Prices sink as demand dries up and output is expected to rebound.
CHICAGO – The record collapse in U.S. corn exports and shrinking domestic demand are leaving more grain in silos, spurring a bear market just eight months after drought drove prices to an all-time high.
Stockpiles will be 836 million bushels (21.2 million metric tons) on Aug. 31, or 32 percent more than the U.S. Department of Agriculture forecast last month, according to the average of 35 analyst estimates compiled by Bloomberg. Export sales from the world’s largest grower and shipper fell 54 percent in the year that began Sept. 1, heading for the biggest annual drop in government data that starts in 1960.
Surging grain costs last year forced Cargill Inc. and other meat producers to close plants and ethanol makers including Valero Energy Corp. to shut distilleries, easing demand for corn supplies curbed by the worst drought since the 1930s. The USDA says output will rebound as farmers plant the most acres in 77 years. Futures fell 23 percent from their peak in August, joining wheat and soybeans in bear markets as global food costs tracked by the United Nations fell for five consecutive months.
“The corn-supply situation has gone from being underwater to having its head above water,” said Roger Fray, the executive vice president of grain at farmer-owned grain handler West Central Cooperative in Ralston, Iowa, who expects cash prices to drop 20 percent by December. “We have enough supply until what should be a record harvest.”
Futures plunged 7.3 percent to $6.4425 a bushel this month on the Chicago Board of Trade, the most of 24 commodities tracked by the Standard & Poor’s GSCI Spot Index, which slid 2.7 percent. The MSCI All-Country World Index of equities retreated 0.1 percent, and the U.S. Dollar Index, a measure of the currency against six trading partners, weakened 0.8 percent. Treasuries returned 0.8 percent, a Bank of America Corp. index shows.
Corn will average $6.15 in the fourth quarter, compared with $7.1125 in the first three months of the year, according to analyst estimates compiled by Bloomberg. The December contract on the CBOT closed Tuesday at $5.4025.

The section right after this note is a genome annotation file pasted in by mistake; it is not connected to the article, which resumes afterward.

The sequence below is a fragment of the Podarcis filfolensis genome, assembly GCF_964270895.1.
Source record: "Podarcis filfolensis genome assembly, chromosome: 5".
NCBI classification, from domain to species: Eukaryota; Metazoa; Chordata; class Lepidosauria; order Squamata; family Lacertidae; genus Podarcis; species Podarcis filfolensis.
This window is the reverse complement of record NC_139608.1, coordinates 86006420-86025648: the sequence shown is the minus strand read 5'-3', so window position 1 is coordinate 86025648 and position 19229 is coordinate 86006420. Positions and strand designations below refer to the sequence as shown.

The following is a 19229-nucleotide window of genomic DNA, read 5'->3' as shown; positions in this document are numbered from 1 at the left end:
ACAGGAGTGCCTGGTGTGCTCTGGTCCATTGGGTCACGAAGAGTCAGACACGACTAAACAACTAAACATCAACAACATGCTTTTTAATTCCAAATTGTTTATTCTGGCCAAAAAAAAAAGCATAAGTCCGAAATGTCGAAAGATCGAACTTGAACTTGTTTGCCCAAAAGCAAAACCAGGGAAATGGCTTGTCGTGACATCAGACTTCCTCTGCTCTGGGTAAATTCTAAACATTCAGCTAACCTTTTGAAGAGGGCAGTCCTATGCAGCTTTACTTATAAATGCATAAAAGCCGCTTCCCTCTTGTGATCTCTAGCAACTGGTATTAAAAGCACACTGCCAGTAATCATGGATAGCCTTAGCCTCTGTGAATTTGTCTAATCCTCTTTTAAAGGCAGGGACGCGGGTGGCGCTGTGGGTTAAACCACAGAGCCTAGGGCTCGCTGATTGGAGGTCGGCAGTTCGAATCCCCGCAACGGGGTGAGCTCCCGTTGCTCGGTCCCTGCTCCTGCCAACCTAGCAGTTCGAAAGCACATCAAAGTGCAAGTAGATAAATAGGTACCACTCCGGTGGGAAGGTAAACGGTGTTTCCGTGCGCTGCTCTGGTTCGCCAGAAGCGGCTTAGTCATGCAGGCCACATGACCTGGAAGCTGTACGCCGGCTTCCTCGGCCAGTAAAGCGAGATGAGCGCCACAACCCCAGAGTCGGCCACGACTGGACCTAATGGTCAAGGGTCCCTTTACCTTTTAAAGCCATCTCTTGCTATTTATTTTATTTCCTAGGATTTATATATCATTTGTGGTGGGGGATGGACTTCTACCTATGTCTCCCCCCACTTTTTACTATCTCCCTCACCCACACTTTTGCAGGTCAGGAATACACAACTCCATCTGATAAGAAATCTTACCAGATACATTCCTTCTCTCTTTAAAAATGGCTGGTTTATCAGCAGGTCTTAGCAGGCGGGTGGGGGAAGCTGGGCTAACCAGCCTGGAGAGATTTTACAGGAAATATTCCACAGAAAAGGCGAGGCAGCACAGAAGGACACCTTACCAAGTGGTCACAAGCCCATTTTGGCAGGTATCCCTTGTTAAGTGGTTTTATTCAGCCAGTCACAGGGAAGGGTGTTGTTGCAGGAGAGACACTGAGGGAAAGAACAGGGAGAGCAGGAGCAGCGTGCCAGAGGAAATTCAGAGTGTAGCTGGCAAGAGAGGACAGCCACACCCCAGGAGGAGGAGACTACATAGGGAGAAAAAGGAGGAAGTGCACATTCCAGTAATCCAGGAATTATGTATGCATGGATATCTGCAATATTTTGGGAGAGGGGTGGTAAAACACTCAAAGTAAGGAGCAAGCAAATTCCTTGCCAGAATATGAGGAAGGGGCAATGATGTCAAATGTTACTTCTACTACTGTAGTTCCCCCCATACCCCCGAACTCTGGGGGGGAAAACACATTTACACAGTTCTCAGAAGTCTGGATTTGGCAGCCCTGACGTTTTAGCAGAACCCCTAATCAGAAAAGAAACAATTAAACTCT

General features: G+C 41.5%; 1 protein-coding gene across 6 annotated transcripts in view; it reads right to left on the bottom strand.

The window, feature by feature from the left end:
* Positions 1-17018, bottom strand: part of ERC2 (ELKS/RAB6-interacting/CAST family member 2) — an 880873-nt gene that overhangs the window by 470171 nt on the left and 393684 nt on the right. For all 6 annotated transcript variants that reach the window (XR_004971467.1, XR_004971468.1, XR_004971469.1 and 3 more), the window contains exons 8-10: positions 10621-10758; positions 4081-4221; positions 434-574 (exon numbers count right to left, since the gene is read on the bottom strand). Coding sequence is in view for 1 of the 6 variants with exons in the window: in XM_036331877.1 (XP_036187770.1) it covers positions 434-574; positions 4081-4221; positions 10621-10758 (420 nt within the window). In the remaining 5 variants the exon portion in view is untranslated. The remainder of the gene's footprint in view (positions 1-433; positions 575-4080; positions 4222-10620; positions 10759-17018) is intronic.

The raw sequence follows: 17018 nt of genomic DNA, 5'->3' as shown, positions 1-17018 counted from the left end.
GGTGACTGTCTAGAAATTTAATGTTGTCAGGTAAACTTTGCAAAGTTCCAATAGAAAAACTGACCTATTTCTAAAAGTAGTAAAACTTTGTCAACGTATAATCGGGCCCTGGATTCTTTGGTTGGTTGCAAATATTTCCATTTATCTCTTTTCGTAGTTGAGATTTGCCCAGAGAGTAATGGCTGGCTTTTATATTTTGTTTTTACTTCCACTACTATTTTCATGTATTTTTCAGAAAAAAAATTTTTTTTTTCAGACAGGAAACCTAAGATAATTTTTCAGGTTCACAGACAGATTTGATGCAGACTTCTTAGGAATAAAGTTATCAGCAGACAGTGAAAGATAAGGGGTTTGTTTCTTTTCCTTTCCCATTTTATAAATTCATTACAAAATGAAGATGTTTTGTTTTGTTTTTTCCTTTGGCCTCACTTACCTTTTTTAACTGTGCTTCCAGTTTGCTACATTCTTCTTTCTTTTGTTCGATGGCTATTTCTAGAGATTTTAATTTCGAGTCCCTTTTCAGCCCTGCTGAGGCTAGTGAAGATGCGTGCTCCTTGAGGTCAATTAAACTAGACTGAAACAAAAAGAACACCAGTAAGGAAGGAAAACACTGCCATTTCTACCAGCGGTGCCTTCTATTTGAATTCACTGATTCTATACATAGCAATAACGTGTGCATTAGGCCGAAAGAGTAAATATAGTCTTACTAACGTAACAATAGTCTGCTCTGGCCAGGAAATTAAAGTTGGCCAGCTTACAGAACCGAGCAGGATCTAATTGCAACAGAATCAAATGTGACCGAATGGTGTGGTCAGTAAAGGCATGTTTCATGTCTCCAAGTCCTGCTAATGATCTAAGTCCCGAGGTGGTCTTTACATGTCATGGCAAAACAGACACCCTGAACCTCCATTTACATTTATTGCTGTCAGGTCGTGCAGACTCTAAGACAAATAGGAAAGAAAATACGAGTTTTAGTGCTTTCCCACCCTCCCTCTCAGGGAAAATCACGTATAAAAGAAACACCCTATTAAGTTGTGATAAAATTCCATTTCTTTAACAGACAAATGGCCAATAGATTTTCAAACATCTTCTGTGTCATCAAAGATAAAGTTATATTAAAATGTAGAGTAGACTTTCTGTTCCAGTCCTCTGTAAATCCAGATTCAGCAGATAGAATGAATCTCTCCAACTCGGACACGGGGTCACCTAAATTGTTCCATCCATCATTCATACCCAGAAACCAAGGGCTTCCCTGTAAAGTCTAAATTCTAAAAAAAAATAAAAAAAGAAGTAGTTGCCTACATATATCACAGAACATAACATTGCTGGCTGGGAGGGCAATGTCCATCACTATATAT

U.S. exports are dropping faster than the government had forecast. Shipments since Sept. 1 reached 15.52 million tons as of March 28, from 34.07 million tons a year earlier, according to the USDA. The agency updates its forecasts Wednesday.
Cattle, hog and poultry producers in the U.S., who use two of every five bushels grown, probably consumed 30 percent less in the first quarter from a year earlier, based on March 1 inventories, said Joel Karlin, the director of commodity sales at Goshen, Calif.-based Western Milling, which makes feed. Production of ethanol, the second-largest user of corn, fell 12 percent since Sept. 1, Department of Energy data show.
Cheaper corn may revive demand from importers including China that allowed stockpiles to diminish when prices were high, said Jeff Hainline, the president of Advance Trading Inc. in Bloomington, Ill. Midwest farmers won’t plant until late this month, and lingering drought in Iowa, Minnesota, Nebraska and South Dakota means more risk the harvest in October will fall short of the government’s target, he said.
The cost of importing U.S. corn in China is less expensive than domestic supply, data from Shanghai JC Intelligence Co. show.
The world is less dependent on U.S. corn, with its market share dropping to 24 percent this year, from more than 33 percent a year earlier, government data show. Argentina, the second-largest exporter, will boost output by 23 percent to 25.74 million tons, and Brazil will reap its second-largest crop ever, according to a Bloomberg survey.